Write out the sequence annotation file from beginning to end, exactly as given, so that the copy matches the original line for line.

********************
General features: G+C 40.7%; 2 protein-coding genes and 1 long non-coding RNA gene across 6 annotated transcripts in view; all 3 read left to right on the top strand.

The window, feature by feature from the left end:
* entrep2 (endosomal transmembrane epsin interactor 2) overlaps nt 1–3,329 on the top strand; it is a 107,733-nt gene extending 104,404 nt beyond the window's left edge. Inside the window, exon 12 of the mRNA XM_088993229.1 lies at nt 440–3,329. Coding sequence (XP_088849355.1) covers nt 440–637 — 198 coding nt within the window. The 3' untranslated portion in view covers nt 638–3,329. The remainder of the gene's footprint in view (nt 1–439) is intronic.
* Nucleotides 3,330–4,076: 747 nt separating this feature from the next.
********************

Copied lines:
General features: G+C 40.7%; 2 protein-coding genes and 1 long non-coding RNA gene across 6 annotated transcripts in view; all 3 read left to right on the top strand.

The window, feature by feature from the left end:
* entrep2 (endosomal transmembrane epsin interactor 2) overlaps nt 1–3,329 on the top strand; it is a 107,733-nt gene extending 104,404 nt beyond the window's left edge. Inside the window, exon 12 of the mRNA XM_088993229.1 lies at nt 440–3,329. Coding sequence (XP_088849355.1) covers nt 440–637 — 198 coding nt within the window. The 3' untranslated portion in view covers nt 638–3,329. The remainder of the gene's footprint in view (nt 1–439) is intronic.
* Nucleotides 3,330–4,076: 747 nt separating this feature from the next.